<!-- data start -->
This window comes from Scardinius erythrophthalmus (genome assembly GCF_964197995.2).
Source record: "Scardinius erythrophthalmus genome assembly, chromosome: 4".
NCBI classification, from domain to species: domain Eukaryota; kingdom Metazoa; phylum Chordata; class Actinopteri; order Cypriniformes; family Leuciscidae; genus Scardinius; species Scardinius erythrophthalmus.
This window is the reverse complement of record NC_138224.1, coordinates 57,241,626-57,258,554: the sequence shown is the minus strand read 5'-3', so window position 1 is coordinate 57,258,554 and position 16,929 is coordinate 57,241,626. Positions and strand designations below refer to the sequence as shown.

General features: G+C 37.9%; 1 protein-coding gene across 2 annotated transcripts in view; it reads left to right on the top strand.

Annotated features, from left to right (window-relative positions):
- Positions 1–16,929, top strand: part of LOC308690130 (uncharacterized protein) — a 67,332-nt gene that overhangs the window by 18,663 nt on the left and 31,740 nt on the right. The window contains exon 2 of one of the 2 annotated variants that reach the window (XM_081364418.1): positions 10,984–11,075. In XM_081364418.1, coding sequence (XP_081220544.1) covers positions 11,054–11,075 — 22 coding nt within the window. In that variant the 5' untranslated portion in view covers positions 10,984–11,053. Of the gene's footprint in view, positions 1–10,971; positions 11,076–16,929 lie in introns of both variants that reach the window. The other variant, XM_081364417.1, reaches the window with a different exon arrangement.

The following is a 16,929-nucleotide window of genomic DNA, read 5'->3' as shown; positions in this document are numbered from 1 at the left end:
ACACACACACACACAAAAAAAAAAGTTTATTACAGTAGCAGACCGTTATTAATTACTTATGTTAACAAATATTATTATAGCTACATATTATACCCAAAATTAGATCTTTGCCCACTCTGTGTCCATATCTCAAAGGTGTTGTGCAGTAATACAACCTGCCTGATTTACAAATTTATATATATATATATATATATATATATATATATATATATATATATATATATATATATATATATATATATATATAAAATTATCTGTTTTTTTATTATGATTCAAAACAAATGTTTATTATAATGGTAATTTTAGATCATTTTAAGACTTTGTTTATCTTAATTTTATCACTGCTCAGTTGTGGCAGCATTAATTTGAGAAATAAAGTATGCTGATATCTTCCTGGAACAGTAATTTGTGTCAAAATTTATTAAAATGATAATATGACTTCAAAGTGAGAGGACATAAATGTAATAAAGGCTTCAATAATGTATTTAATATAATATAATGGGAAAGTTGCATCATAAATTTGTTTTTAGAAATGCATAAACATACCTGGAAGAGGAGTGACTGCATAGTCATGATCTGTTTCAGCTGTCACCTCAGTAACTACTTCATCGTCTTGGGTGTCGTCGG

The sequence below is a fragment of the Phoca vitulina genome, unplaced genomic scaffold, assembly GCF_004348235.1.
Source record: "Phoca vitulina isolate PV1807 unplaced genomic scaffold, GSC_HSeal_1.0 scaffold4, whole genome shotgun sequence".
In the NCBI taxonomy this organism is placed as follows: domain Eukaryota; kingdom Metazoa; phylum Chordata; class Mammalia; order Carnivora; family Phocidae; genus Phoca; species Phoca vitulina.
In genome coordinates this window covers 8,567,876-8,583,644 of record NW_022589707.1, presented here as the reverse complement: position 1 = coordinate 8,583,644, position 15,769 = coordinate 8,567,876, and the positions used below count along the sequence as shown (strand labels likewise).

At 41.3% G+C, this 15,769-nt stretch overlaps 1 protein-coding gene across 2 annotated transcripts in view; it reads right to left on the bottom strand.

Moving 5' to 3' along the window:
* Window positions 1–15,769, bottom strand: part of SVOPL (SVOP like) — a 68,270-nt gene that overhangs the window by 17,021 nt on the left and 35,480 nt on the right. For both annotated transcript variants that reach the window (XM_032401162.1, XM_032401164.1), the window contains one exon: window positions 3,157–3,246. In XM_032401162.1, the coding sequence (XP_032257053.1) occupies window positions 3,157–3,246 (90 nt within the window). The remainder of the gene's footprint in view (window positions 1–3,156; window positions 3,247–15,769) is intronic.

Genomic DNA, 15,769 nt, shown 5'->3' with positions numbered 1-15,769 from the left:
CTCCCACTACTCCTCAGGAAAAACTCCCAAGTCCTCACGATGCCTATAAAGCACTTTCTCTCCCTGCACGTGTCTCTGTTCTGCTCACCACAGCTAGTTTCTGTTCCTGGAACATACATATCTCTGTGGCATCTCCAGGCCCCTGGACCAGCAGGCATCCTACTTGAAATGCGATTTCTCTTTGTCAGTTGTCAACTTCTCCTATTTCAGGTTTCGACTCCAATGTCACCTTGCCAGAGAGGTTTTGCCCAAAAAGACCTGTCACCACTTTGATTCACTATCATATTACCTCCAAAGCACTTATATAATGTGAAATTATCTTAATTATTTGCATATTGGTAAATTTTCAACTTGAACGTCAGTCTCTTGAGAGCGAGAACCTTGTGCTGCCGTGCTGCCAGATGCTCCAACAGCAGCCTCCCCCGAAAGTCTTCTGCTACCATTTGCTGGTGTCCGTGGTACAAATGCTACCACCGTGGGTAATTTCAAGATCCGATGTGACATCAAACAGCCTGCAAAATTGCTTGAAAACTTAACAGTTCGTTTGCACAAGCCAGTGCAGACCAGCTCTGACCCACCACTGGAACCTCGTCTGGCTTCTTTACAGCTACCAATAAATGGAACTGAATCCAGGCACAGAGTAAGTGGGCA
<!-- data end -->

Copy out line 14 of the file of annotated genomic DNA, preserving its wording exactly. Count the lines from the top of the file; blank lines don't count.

At 41.3% G+C, this 15,769-nt stretch overlaps 1 protein-coding gene across 2 annotated transcripts in view; it reads right to left on the bottom strand.